For the sake of writing some blogs related to D&D, I liked the idea of pointing out some of the awesome products Paizo has produced, calling them “eevil” as a joke, because DANG IT STOP TAKING ALL MY MONEY GIVE ME THAT NEW MAP PACK AND THOSE MINIS.
Today, as a favor to my two older boys, we went to www.Lego.com in order to sign them up for a free magazine.
One of them is obsessed with Ninjago — a fighting game with Lego men holding weapons on special bases that spin like tops.
One of them is the true Lego maniac, the boy who grabs me every day and pulls me to his room to show me the new robot / spaceship / pirate / helicopter / Firefly-class playset he’s built.
Yes, really. My son and my daughter cooperated to build themselves a Serenity playset.
Sooner or later, I’ll post about our attempts at Lego D&D, and I have several pictures of some of the pieces we used to make that possible. I’ve included one as an example.
Anyway, I made a horrible discovery on the Lego site.
As if Lord of the Rings sets — with a little Lego Gollum (squeee!) —
Let’s try that again.
The link is worth checking out, if you’re interested in the sets at all. They have videos describing the sets and all the special features meant to match the movies. The designers (some of whom seem hilariously out of their element doing that whole “trying to interact with people” thing) even take some time to play with the sets.
And again, Lego Gollum.
As if those weren’t enough reason to waste all my disposable income for the month, now I find that they’re going to be putting out a line of Lego Monster Hunters.
There are vampires, swamp things, mummies, ghosts, werewolves, mad scientists with stitched-together animated flesh creations (a la Frankenstein)…
And zombies, just in time for the Zombie Apocalypse of 2012. (Lego Bath Salts not included.)
And there are of course heroes ready to hunt these monsters and stop their evil plots (hence the name of the line). The heroes struck me as kind of “meh” but their vehicles and gadgets looked pretty sweet.
For the kids, I mean. They looked sweet to the kids.
Think of the children.
So, while tooling around the website, showing my kids all the things they will probably never own, my son points out the word “Video Game.”
Yes. LOTR has a Lego game coming out at some point.
And there’s Lego Batman 2, the mere sight of which was enough to explode my six-year-old’s mind.
And there’s a bunch of others that I won’t get into, because I haven’t looked at them yet and I don’t want to because that leads to using credit cards down at GameStop and children whining at me asking for the 360 controller so they can play while I “check out the game” as a responsible parent should, and then my wife has to intervene because “Why are the children crying and what happened to Justin’s birthday present–are you playing his game?”
Bad all around.
Of course, looking at these amazing sets coming out soon, I asked, “How much does blood plasma sell for and how much can I survive donating?” And I had the natural “old parent” reaction of, “You kids don’t know how good you have it! Back in my day, we never had stuff like this!”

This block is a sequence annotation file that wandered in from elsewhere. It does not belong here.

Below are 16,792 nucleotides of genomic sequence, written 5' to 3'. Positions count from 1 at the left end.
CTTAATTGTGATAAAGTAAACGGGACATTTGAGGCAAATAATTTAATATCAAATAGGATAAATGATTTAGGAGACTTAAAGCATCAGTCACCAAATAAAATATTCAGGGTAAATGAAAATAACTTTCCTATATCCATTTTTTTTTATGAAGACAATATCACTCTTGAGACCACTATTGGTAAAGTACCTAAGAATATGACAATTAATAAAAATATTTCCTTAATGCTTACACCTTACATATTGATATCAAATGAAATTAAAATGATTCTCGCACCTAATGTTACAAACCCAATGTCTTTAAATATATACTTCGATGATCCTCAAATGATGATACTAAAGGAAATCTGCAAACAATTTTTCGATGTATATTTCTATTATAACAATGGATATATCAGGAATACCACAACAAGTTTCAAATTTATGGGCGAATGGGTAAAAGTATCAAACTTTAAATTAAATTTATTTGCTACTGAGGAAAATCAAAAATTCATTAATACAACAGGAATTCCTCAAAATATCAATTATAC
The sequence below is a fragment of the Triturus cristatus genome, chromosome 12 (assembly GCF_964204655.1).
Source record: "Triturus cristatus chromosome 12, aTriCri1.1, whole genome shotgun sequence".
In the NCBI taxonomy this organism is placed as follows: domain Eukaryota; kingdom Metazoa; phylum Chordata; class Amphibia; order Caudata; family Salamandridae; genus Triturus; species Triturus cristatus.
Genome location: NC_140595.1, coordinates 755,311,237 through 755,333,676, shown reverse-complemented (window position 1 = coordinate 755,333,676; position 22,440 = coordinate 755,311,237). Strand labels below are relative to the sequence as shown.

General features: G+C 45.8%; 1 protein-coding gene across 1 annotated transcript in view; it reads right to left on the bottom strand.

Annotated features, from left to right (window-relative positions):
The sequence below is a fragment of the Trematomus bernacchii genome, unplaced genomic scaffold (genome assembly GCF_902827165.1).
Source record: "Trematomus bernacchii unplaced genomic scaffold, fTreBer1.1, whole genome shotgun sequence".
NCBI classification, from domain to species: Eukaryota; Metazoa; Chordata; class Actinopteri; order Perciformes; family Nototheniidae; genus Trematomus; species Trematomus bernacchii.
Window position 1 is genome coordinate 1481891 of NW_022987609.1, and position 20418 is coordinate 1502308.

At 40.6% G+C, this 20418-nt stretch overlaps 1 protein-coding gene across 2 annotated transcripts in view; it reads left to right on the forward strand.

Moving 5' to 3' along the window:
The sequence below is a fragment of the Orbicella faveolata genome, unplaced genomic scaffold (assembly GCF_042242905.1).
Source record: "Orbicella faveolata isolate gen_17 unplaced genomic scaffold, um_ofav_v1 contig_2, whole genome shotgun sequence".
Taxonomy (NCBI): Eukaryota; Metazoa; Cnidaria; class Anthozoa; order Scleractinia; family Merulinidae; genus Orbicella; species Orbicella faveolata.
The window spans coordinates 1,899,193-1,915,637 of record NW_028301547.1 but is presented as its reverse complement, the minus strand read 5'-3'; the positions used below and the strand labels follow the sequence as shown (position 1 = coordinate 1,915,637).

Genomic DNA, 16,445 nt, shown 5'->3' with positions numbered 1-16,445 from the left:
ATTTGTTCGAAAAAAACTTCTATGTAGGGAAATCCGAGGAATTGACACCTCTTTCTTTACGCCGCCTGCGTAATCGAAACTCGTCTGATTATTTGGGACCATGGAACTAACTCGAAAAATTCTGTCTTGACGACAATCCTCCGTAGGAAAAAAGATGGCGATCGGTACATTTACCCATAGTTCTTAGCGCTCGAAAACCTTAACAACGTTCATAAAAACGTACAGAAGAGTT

I actually remember the very first Lego set I ever saw or paid any attention to: it was probably 1983 or so, and as part of some church function, there was a gift exchange. I received a sweet little Lego space set, from the glorious days before Lego even had actual horses with their Castle sets.
In my search for a picture of the model, I found Brickipedia, which was a sweet stroll down memory lane.
I spent hours at my friend’s house orchestrating the destruction of Lego City. He had a few of the huge building play sets, like the gas station, police headquarters, fire department, and some kind of house. We got together a bunch of vehicles and began plowing them into the buildings from a distance. The game was that you couldn’t simply smash the vehicle into a building. You had to roll it from a few feet away. Bricks flew everywhere, but those sets were built sturdy. It took quite some time to bring those buildings down.
I remember working really hard to earn a prize from Sunday School in 4th grade. The deal was that the winner would get a $25 gift certificate at Toys’R’Us, and this was when the Lego Castle sets with Robin Hood style minifigures first came out. I ended up getting a camouflaged fortress that looked like a small hill with a tree, but had a secret door and hatch you could open up to reveal the hidden shelter inside.
I recall seeing new Kingdoms sets at the Base Exchange a few years ago, with giant trolls and angry orcs and and skeleton armies arrayed against the forces of good. On top of that, there was a dwarf mine, with a pulley and a forge and a little track for a mine cart to roll on. My wife surprised me by purchasing pretty much every set, and we had them built on the coffee table for a little while until the kids destroyed them.
Lego has been a part of my life almost as long as I can remember.
So if I’m willing to call Paizo “eevil” because I keep buying their products…
Then Lego must be the Devil, sparkling like a vampire from Twilight, with a Hitler mustache and Rick Astley’s red hair, singing “Never Gonna Give You Up” while dancing the Macarena in Nazi jackboots.
And they’ll still get my money.
So how about you? What’s your first experience with those eevil little bricks?